HL Deb 16 October 1946 vol 143 cc340-1

6.10 p.m.

LORD BARNBY had the following Notice on the Paper: To ask His Majesty's Government whether in view of the latest report of the Minister of Fuel and Power on the critical state of nearby coal supplies, they propose forthwith to ensure appropriate opportunity of employment in mines for those of Polish nationality in or due to arrive in this country, for whom as our most gallant Allies past declarations of His Majesty's Government recorded intentions of benevolent assistance.


My Lords, on behalf of my noble friend Lord Barnby I beg to ask the question standing in his name.


My Lords, His Majesty's Government are desirous of enlisting the aid of these Polish workmen in agreement with the National Union of Mineworkers. As no doubt your Lordships are aware, discussions have, in fact, been going on for some months now with a view to bringing 200 Polish workmen who are both experienced and efficient men into the mines for work underground. These discussions have led to the suggestion by the national executive committee of the National Union of Mineworkers that the whole question of introducing foreign workmen into the mines should be postponed until agreement had been reached as to the main heads, and until satisfactory assurances were given on the various points raised by the Union in their proposals for a Miners' Charter. On August 27 they communicated their views to that effect to the Minister of Fuel and Power. Further discussions have been going on, and as recently as October 9 they reaffirmed their views on that matter.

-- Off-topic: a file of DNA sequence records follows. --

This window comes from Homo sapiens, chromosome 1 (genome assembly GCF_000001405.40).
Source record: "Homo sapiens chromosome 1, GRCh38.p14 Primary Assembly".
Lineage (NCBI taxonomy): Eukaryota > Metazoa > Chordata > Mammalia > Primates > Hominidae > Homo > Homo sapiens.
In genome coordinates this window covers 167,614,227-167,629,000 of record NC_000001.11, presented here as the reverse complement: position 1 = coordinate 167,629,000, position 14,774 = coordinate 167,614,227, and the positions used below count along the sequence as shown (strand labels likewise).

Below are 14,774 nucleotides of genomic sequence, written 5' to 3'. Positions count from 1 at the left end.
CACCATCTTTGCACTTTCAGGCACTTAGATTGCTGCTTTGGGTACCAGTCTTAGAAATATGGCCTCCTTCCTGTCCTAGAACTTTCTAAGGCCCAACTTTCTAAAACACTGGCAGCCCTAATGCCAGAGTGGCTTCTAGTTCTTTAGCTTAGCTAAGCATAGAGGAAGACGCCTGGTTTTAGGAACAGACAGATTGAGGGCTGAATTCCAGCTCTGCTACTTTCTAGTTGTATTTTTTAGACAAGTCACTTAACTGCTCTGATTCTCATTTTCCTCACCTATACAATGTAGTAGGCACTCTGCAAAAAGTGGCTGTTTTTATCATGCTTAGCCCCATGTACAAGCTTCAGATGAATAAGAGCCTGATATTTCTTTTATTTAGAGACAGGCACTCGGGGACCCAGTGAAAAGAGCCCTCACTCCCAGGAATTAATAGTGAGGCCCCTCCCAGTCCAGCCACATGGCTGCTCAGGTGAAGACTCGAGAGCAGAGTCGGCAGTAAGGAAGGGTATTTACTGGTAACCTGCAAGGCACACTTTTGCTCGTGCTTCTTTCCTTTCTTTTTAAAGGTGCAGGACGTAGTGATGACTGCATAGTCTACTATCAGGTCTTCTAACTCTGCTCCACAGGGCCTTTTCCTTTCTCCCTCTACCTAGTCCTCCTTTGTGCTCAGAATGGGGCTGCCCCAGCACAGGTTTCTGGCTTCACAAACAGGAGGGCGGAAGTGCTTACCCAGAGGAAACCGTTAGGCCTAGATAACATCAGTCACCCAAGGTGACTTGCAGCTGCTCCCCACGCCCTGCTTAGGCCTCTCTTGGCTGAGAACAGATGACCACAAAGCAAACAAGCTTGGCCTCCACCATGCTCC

Negotiations are going on and it is hoped that a satisfactory result will be achieved. The Government are naturally anxious that proper safeguards should be provided, and during the course of these discussions assurances have been given by the Minister of Fuel and Power to the National Union of Mineworkers on a number of points. In particular, it has been laid down that the following conditions must be observed. First of all, any Polish workers introduced into the mines must become members of the National Union of Mineworkers. If any of them refuse to do so they will be discharged. Secondly, in the event of redundancy arising in the mines—not very likely in the near future, at any rate—the Polish workers will be put off before British workers. Finally, no Polish workers will be introduced into any particular pit except after discussions and by agreement with the lodge officials concerned.